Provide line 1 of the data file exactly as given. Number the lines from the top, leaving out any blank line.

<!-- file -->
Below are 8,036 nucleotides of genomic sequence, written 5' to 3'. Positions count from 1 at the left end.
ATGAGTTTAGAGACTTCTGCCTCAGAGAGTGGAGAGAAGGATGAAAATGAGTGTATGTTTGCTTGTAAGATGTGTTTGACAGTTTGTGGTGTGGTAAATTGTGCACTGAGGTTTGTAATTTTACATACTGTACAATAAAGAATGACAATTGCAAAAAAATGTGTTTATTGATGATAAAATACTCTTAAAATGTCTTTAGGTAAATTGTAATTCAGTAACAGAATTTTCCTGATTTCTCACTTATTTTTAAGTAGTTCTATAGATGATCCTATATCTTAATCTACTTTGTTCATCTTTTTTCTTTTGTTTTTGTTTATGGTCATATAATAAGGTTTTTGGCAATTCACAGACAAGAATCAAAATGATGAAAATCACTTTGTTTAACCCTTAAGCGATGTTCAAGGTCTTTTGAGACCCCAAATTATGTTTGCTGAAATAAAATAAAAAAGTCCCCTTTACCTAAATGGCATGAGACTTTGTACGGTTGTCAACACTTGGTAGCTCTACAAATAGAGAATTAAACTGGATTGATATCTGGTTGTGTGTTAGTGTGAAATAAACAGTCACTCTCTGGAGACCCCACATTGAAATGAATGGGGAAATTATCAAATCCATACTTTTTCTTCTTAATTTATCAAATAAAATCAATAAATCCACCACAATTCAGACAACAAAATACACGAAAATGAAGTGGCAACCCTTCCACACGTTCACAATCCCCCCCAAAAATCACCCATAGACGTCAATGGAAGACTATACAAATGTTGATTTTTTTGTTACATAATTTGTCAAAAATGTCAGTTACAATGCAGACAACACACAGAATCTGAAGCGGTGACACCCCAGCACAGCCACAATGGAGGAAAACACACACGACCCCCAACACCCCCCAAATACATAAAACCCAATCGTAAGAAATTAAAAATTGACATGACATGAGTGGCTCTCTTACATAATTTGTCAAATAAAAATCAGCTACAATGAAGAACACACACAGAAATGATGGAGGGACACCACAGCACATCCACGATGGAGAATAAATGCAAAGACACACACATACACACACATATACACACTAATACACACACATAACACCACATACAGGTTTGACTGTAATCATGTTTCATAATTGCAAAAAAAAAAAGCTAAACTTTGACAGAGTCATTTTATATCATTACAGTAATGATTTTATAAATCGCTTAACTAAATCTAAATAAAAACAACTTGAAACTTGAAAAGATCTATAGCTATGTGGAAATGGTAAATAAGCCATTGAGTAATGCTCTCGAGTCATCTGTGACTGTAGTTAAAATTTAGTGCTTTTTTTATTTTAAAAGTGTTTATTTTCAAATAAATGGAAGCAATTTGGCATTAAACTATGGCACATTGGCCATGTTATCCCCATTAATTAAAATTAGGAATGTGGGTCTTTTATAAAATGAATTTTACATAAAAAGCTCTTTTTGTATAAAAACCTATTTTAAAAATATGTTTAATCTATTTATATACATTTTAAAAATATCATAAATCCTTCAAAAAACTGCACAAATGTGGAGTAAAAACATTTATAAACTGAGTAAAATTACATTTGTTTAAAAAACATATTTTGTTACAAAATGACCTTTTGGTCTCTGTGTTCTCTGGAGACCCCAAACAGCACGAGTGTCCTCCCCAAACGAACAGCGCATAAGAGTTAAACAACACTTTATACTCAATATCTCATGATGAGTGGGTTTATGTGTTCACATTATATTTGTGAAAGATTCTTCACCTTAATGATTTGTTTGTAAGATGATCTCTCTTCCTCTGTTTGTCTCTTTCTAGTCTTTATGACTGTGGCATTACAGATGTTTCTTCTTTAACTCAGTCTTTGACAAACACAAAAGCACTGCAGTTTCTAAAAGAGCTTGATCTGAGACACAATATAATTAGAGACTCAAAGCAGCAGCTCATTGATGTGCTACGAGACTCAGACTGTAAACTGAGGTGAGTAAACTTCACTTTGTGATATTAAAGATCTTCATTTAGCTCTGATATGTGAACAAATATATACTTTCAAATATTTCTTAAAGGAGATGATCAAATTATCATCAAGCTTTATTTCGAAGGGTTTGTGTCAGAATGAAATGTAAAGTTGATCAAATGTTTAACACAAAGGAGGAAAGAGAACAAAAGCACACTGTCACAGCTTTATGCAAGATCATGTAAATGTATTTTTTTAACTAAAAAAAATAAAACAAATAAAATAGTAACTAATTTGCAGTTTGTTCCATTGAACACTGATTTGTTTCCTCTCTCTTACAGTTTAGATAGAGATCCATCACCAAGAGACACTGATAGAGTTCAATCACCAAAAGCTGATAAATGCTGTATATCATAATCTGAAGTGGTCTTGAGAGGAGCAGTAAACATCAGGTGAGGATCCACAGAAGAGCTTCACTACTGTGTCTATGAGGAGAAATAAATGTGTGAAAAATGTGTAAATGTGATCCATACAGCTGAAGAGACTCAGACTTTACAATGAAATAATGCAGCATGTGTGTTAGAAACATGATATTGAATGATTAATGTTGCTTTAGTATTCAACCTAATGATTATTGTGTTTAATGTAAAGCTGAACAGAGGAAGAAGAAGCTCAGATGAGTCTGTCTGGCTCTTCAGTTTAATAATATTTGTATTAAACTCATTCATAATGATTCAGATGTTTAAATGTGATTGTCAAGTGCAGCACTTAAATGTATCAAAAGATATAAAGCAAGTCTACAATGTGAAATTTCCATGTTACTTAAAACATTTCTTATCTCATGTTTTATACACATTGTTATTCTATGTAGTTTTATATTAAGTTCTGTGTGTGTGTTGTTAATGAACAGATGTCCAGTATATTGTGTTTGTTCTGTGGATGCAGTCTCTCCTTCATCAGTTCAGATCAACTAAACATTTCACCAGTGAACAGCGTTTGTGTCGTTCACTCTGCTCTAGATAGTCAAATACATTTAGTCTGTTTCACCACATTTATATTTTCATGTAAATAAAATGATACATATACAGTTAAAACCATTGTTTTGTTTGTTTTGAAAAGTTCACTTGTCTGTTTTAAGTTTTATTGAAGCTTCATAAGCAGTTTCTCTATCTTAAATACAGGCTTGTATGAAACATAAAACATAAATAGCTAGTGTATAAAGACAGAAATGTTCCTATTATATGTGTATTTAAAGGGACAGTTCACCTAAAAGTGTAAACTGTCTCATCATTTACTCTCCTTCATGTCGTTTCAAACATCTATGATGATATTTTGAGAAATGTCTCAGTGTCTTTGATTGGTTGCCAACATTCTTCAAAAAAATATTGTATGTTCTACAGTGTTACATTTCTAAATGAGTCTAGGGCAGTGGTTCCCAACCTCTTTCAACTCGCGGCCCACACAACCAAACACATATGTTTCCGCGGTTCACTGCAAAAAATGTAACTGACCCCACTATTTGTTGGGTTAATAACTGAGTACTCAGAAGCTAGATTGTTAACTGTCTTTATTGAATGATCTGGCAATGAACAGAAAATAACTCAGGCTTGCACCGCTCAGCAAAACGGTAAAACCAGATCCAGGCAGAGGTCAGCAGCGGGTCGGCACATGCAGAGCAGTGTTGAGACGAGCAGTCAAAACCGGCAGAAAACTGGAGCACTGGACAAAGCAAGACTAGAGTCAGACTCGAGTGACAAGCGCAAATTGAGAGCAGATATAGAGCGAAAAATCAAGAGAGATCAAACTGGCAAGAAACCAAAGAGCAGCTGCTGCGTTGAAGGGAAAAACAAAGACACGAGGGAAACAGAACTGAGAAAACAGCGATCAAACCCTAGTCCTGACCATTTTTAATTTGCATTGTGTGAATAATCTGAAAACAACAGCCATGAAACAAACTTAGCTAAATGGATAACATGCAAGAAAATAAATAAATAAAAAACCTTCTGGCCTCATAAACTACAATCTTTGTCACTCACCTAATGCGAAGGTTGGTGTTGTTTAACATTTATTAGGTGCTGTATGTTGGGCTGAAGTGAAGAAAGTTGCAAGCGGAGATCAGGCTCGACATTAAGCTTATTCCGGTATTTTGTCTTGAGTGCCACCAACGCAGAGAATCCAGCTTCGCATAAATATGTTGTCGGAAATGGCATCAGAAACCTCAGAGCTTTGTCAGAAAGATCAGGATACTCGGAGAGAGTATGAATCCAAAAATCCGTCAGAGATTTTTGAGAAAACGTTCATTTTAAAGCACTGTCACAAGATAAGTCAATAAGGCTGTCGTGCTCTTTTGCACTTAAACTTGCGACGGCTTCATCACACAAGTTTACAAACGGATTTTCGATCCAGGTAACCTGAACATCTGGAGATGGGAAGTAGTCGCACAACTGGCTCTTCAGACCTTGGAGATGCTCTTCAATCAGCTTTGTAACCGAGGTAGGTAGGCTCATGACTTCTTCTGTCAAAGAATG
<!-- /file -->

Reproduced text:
Below are 8,036 nucleotides of genomic sequence, written 5' to 3'. Positions count from 1 at the left end.